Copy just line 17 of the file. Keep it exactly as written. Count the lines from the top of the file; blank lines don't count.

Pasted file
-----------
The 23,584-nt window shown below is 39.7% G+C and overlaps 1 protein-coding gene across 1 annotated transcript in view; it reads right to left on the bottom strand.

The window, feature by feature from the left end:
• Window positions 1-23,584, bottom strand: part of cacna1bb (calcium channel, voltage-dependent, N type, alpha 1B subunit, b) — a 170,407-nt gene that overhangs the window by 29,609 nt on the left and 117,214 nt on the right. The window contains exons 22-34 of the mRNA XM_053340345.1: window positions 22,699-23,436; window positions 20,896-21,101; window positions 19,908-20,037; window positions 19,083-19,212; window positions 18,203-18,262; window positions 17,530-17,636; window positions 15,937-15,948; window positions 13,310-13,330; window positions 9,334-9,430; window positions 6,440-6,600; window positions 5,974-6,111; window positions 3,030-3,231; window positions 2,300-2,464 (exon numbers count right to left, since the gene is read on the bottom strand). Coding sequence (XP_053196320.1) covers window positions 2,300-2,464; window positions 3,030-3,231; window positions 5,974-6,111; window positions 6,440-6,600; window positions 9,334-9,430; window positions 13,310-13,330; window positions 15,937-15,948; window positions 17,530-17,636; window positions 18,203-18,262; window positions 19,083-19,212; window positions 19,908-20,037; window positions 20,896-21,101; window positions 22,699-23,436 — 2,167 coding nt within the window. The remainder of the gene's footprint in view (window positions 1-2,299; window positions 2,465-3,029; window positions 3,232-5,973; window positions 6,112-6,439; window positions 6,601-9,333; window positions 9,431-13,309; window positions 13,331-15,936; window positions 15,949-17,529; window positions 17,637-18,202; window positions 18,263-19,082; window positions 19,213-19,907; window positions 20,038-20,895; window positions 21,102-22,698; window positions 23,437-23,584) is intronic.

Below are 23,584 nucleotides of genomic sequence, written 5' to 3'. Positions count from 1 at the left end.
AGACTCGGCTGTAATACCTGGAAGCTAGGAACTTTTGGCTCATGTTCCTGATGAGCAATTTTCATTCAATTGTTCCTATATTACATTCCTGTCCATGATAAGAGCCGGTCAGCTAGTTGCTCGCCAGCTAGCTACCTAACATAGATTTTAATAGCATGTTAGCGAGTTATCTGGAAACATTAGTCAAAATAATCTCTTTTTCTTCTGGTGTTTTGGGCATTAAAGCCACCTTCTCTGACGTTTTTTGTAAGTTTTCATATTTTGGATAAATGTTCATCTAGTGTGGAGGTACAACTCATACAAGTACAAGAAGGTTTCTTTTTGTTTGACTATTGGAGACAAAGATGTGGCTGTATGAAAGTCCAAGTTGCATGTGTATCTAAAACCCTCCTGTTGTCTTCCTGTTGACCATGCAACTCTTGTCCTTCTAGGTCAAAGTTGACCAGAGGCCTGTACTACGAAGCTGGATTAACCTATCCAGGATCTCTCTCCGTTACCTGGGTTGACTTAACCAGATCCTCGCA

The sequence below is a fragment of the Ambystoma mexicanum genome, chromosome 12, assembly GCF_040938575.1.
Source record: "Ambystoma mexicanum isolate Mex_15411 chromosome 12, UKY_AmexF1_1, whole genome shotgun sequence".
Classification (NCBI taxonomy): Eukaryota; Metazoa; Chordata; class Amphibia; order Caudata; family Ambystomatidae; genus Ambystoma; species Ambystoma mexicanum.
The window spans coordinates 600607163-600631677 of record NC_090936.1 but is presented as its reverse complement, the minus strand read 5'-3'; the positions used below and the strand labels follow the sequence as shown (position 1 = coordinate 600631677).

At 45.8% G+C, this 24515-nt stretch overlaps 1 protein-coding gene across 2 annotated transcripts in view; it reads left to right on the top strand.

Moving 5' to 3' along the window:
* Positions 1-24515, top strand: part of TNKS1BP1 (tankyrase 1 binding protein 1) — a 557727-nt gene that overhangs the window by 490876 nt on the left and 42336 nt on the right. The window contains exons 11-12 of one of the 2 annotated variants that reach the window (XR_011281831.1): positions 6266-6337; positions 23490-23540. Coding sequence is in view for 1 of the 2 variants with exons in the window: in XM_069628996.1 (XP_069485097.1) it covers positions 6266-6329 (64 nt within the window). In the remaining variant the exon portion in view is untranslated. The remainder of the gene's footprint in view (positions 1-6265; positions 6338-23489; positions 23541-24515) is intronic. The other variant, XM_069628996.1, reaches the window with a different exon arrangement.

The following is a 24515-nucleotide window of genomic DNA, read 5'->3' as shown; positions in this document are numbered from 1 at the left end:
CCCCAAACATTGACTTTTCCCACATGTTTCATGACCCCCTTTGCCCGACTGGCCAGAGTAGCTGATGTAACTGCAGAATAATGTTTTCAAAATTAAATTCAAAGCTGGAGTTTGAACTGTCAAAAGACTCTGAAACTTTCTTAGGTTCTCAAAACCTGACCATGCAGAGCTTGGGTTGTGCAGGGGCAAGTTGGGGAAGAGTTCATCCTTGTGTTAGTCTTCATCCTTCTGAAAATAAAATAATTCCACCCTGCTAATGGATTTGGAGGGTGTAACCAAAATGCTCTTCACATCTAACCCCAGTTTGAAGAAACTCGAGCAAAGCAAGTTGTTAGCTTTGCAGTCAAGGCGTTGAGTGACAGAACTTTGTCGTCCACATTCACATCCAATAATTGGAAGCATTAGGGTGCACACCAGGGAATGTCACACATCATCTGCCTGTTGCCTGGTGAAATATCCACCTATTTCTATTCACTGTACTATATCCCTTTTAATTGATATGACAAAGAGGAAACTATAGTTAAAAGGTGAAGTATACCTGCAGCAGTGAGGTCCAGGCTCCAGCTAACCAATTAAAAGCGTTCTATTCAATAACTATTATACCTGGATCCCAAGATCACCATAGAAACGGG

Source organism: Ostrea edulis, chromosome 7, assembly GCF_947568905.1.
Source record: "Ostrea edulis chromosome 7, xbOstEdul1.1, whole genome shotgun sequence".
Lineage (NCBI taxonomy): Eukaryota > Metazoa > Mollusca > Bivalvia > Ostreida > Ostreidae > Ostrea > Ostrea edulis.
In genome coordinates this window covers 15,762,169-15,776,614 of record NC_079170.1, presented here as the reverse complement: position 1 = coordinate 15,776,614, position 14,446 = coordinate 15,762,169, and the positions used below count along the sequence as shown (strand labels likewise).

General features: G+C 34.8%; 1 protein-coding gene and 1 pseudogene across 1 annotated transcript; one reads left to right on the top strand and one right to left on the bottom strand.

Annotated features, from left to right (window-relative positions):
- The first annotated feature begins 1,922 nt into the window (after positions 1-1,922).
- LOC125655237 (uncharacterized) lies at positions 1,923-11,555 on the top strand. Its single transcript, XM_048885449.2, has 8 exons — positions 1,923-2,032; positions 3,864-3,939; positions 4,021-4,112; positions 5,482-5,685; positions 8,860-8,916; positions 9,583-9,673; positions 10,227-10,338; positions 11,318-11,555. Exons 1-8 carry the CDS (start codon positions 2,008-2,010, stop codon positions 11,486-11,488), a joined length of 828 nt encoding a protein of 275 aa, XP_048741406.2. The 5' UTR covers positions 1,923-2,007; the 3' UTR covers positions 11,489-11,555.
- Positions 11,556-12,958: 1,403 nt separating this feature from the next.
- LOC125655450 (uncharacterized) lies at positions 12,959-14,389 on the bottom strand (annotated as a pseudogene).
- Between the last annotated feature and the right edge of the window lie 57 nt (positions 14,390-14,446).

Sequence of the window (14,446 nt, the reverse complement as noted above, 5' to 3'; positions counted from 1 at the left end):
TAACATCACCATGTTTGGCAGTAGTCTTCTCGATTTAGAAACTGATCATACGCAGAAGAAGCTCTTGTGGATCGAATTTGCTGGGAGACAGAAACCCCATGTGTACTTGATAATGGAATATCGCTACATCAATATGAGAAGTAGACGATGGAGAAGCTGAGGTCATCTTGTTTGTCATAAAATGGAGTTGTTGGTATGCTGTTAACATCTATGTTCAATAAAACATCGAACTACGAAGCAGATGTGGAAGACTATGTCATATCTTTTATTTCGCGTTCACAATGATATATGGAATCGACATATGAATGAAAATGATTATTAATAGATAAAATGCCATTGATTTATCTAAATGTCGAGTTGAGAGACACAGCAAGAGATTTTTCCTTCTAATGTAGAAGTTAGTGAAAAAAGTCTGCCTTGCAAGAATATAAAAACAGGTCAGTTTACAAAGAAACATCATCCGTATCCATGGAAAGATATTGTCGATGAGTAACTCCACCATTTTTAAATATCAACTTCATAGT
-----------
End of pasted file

Lineage (NCBI taxonomy): Eukaryota > Metazoa > Mollusca > Bivalvia > Ostreida > Ostreidae > Ostrea > Ostrea edulis.